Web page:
Elizabeth Crone, Professor of Biology and TPI member, is excited about the opportunities for student research and service-learning with the Medford-Somerville gardens: “In the same way that National Parks were a new idea in the early 1900’s, urban pollinator gardens are the next frontier for conserving insect diversity in the 21st century.” Our on-campus pollinator gardens have already been integrated into a Tufts undergraduate-level course, “Insect Pollinators and Real-world Science,” where students visited a garden and created their own pollinator-specific planting guides. We are now working to create undergraduate research projects to survey pollinator biodiversity and the food resources (nectar and pollen) the gardens provide, and recently created an iNaturalist Project for community scientists interested in contributing biodiversity data.

Bee City USA and Bee Campus USA are initiatives of the Xerces Society for Invertebrate Conservation, a nonprofit organization based in Portland, Oregon, with offices across the country. Bee City USA’s mission is to galvanize communities and campuses to sustain pollinators by providing them with healthy habitat, rich in a variety of native plants, i.e. food resources for pollinators. Animal pollinators such as bumble bees, sweat bees, mason bees, honey bees, butterflies, moths, beetles, flies, hummingbirds and many others are responsible for the reproduction of almost ninety percent of the world’s flowering plant species. In fact, one in every three bites of food we consume is thanks to animal pollinators, specifically insects!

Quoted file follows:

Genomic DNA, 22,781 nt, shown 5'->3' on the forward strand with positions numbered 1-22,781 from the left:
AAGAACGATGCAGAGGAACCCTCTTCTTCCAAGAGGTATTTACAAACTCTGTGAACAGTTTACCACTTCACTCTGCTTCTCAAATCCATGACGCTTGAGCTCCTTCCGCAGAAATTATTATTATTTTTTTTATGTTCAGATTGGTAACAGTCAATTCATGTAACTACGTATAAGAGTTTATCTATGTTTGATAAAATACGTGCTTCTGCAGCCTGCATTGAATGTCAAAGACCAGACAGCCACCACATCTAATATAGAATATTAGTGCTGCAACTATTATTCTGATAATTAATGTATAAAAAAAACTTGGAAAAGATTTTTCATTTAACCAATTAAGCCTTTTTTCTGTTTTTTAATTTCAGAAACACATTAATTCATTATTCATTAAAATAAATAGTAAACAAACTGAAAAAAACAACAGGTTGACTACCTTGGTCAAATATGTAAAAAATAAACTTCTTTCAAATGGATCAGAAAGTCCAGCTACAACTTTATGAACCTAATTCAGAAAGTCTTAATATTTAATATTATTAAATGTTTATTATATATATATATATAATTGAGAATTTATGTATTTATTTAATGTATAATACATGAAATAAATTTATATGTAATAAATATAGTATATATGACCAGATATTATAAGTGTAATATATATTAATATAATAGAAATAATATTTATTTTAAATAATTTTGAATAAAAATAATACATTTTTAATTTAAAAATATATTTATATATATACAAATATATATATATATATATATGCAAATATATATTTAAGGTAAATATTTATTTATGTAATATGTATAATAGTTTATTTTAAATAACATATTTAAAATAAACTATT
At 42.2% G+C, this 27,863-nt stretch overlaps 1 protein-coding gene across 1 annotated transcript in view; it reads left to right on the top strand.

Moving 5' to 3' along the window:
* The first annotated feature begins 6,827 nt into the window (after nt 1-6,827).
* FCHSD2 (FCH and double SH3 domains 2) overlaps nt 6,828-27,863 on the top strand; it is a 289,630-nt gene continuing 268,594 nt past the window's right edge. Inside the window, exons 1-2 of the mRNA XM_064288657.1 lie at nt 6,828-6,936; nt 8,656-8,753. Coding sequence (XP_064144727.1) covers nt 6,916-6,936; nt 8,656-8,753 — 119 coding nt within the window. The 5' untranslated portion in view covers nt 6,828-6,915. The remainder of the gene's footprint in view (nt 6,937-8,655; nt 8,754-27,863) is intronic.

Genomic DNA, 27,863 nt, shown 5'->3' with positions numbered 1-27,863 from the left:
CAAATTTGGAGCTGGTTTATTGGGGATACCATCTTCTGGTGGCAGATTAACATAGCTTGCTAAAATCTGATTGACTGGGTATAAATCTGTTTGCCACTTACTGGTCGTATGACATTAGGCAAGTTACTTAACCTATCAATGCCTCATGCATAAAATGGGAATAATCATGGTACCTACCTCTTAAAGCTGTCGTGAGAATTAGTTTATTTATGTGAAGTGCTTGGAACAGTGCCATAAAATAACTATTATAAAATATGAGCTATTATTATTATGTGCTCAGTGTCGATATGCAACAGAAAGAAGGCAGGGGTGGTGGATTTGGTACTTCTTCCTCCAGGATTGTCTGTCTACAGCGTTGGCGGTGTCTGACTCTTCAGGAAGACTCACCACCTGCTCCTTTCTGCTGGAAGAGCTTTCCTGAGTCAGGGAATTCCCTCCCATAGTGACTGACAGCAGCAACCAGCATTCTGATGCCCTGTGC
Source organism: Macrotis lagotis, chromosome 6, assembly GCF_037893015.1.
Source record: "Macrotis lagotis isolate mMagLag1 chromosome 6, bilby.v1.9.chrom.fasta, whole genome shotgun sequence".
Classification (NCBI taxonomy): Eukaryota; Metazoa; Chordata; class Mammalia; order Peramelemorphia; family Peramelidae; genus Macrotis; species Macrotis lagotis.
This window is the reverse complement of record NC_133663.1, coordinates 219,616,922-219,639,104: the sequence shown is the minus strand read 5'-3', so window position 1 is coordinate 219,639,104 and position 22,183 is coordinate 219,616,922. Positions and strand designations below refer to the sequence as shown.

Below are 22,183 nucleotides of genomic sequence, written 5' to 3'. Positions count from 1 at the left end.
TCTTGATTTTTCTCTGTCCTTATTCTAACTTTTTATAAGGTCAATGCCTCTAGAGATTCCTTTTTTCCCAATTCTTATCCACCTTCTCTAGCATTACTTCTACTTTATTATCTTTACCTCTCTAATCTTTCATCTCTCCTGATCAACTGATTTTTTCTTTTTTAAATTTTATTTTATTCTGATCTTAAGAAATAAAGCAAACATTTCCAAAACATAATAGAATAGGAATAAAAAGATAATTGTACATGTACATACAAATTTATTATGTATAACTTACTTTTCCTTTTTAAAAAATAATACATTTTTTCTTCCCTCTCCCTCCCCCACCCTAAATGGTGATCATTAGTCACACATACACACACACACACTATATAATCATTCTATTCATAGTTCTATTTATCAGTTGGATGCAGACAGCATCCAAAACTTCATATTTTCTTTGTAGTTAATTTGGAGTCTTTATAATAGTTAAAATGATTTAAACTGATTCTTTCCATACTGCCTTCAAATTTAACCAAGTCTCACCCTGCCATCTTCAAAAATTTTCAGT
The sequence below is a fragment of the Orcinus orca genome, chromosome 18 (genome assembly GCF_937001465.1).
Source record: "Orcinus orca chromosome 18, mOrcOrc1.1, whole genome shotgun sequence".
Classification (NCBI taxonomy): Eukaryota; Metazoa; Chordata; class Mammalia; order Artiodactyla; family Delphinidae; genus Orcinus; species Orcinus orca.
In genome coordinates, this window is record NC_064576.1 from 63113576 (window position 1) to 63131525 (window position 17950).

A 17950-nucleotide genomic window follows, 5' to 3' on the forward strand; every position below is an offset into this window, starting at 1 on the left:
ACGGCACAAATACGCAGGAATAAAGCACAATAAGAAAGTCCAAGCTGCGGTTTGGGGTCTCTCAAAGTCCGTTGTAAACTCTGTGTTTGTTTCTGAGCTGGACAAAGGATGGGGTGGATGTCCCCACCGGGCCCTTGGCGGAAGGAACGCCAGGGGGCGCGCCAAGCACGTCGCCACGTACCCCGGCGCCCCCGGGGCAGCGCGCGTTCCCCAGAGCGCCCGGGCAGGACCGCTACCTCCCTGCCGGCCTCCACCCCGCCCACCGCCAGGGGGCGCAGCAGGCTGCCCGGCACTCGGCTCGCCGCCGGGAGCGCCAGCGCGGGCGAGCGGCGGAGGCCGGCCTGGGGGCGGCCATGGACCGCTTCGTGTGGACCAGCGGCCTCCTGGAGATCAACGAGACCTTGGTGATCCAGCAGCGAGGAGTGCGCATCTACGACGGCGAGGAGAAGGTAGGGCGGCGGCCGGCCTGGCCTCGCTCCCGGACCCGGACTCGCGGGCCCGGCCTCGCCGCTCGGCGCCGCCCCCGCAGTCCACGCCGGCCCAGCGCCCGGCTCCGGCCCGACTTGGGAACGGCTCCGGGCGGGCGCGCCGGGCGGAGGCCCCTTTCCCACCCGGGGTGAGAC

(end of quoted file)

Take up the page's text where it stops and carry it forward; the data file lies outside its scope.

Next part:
“The program aspires to make people more PC—pollinator conscious, that is,” said Scott Hoffman Black, Xerces’ executive director. “If lots of individuals and communities begin planting native, pesticide-free flowering trees, shrubs and perennials, it will help to sustain many, many species of pollinators.”

We would like to thank to the Tufts Green Fund for funding this project, the Garden Club of America for their support, and our current and past members for helping us toward our goal! As a certified Bee Campus USA, we will continue doing outreach, education, and research, and spreading the pollinator love!

TPI supports pollinators by cultivating native plants on the Medford-Somerville campus. Here, a monarch collects nectar from blazing star.